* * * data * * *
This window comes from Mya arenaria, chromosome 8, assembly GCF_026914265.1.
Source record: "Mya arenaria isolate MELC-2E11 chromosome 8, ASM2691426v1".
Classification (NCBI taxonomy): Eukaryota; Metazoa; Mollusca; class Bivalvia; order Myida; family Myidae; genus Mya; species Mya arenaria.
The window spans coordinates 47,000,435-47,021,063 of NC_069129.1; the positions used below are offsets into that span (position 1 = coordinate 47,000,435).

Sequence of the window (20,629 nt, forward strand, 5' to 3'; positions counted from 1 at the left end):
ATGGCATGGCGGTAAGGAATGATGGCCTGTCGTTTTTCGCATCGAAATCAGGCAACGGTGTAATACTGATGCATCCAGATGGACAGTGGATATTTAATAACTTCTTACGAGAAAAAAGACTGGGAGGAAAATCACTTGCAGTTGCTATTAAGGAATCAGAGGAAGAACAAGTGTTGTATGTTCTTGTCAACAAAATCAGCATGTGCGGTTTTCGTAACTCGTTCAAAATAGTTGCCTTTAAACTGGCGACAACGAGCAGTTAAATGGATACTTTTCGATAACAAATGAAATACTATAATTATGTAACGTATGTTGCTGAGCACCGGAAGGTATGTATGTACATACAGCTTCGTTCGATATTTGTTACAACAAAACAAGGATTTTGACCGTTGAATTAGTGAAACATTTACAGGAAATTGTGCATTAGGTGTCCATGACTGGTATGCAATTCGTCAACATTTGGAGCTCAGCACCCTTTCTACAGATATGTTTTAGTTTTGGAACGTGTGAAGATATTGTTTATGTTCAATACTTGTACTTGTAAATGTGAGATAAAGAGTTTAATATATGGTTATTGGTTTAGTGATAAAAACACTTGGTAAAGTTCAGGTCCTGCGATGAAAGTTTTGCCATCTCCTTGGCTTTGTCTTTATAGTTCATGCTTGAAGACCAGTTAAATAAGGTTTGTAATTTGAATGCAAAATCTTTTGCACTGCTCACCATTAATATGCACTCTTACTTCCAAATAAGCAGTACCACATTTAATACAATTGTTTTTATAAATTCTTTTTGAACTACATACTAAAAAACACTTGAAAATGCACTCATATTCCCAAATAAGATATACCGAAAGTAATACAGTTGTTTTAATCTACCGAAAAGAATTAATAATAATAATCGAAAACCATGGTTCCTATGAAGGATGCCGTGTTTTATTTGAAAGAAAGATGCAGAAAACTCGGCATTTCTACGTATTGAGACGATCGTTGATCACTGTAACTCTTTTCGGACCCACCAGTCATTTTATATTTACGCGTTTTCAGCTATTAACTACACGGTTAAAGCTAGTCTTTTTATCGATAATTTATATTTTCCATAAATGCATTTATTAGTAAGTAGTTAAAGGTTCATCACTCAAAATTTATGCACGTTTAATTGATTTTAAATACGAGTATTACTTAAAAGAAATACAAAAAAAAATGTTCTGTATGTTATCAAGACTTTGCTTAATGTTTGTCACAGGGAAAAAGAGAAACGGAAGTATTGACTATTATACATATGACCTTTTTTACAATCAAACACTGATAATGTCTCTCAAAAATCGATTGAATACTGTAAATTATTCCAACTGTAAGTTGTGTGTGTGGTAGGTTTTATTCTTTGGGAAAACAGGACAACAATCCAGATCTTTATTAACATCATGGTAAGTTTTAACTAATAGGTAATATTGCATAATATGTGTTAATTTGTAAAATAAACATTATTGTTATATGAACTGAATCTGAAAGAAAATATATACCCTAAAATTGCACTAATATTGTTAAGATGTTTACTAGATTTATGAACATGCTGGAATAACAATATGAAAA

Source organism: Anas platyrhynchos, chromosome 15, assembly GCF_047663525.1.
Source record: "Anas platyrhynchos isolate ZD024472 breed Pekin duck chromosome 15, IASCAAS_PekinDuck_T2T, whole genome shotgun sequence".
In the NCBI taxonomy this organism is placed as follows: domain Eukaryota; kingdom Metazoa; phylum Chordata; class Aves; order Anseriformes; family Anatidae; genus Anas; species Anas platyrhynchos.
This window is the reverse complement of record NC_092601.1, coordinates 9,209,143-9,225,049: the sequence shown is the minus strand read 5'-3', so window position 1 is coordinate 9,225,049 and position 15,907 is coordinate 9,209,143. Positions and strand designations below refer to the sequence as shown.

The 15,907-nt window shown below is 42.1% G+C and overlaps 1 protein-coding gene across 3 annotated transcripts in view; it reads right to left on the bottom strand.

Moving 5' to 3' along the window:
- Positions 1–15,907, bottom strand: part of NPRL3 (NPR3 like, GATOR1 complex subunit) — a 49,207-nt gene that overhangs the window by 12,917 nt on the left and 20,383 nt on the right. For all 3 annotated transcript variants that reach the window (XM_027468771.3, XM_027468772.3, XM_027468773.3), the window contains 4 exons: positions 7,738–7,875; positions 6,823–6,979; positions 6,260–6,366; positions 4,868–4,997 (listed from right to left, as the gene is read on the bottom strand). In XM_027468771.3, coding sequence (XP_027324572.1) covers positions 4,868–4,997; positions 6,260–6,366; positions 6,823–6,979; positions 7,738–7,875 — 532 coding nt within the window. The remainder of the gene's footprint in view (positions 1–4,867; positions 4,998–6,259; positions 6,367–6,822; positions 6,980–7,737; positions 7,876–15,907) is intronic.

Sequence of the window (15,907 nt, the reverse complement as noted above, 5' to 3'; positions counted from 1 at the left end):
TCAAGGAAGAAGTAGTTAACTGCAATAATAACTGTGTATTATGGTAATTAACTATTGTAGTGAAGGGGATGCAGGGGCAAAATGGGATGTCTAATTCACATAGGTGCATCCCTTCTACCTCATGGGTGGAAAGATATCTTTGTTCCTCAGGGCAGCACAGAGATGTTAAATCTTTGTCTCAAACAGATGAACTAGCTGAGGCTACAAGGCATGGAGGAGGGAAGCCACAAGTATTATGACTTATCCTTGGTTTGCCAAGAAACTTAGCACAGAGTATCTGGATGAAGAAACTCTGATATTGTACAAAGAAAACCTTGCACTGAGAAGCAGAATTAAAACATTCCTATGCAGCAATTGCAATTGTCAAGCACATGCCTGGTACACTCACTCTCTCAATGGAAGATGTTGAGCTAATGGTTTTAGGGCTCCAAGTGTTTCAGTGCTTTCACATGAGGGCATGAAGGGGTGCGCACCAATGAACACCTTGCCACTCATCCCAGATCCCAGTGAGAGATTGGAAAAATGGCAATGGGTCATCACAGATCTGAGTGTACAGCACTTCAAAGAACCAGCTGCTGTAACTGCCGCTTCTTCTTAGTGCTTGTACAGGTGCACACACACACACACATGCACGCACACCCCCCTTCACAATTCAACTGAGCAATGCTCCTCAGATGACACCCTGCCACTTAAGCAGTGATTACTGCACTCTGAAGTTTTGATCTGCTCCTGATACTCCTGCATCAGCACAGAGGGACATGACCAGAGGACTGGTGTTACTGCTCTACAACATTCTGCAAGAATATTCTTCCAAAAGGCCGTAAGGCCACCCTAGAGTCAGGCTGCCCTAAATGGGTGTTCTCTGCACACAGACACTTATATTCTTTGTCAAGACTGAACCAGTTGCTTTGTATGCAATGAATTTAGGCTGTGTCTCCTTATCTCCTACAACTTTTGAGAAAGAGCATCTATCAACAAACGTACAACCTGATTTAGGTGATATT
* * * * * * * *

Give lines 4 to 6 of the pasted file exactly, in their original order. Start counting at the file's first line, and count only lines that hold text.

The window spans coordinates 47,000,435-47,021,063 of NC_069129.1; the positions used below are offsets into that span (position 1 = coordinate 47,000,435).

Sequence of the window (20,629 nt, forward strand, 5' to 3'; positions counted from 1 at the left end):
ATGGCATGGCGGTAAGGAATGATGGCCTGTCGTTTTTCGCATCGAAATCAGGCAACGGTGTAATACTGATGCATCCAGATGGACAGTGGATATTTAATAACTTCTTACGAGAAAAAAGACTGGGAGGAAAATCACTTGCAGTTGCTATTAAGGAATCAGAGGAAGAACAAGTGTTGTATGTTCTTGTCAACAAAATCAGCATGTGCGGTTTTCGTAACTCGTTCAAAATAGTTGCCTTTAAACTGGCGACAACGAGCAGTTAAATGGATACTTTTCGATAACAAATGAAATACTATAATTATGTAACGTATGTTGCTGAGCACCGGAAGGTATGTATGTACATACAGCTTCGTTCGATATTTGTTACAACAAAACAAGGATTTTGACCGTTGAATTAGTGAAACATTTACAGGAAATTGTGCATTAGGTGTCCATGACTGGTATGCAATTCGTCAACATTTGGAGCTCAGCACCCTTTCTACAGATATGTTTTAGTTTTGGAACGTGTGAAGATATTGTTTATGTTCAATACTTGTACTTGTAAATGTGAGATAAAGAGTTTAATATATGGTTATTGGTTTAGTGATAAAAACACTTGGTAAAGTTCAGGTCCTGCGATGAAAGTTTTGCCATCTCCTTGGCTTTGTCTTTATAGTTCATGCTTGAAGACCAGTTAAATAAGGTTTGTAATTTGAATGCAAAATCTTTTGCACTGCTCACCATTAATATGCACTCTTACTTCCAAATAAGCAGTACCACATTTAATACAATTGTTTTTATAAATTCTTTTTGAACTACATACTAAAAAACACTTGAAAATGCACTCATATTCCCAAATAAGATATACCGAAAGTAATACAGTTGTTTTAATCTACCGAAAAGAATTAATAATAATAATCGAAAACCATGGTTCCTATGAAGGATGCCGTGTTTTATTTGAAAGAAAGATGCAGAAAACTCGGCATTTCTACGTATTGAGACGATCGTTGATCACTGTAACTCTTTTCGGACCCACCAGTCATTTTATATTTACGCGTTTTCAGCTATTAACTACACGGTTAAAGCTAGTCTTTTTATCGATAATTTATATTTTCCATAAATGCATTTATTAGTAAGTAGTTAAAGGTTCATCACTCAAAATTTATGCACGTTTAATTGATTTTAAATACGAGTATTACTTAAAAGAAATACAAAAAAAAATGTTCTGTATGTTATCAAGACTTTGCTTAATGTTTGTCACAGGGAAAAAGAGAAACGGAAGTATTGACTATTATACATATGACCTTTTTTACAATCAAACACTGATAATGTCTCTCAAAAATCGATTGAATACTGTAAATTATTCCAACTGTAAGTTGTGTGTGTGGTAGGTTTTATTCTTTGGGAAAACAGGACAACAATCCAGATCTTTATTAACATCATGGTAAGTTTTAACTAATAGGTAATATTGCATAATATGTGTTAATTTGTAAAATAAACATTATTGTTATATGAACTGAATCTGAAAGAAAATATATACCCTAAAATTGCACTAATATTGTTAAGATGTTTACTAGATTTATGAACATGCTGGAATAACAATATGAAAA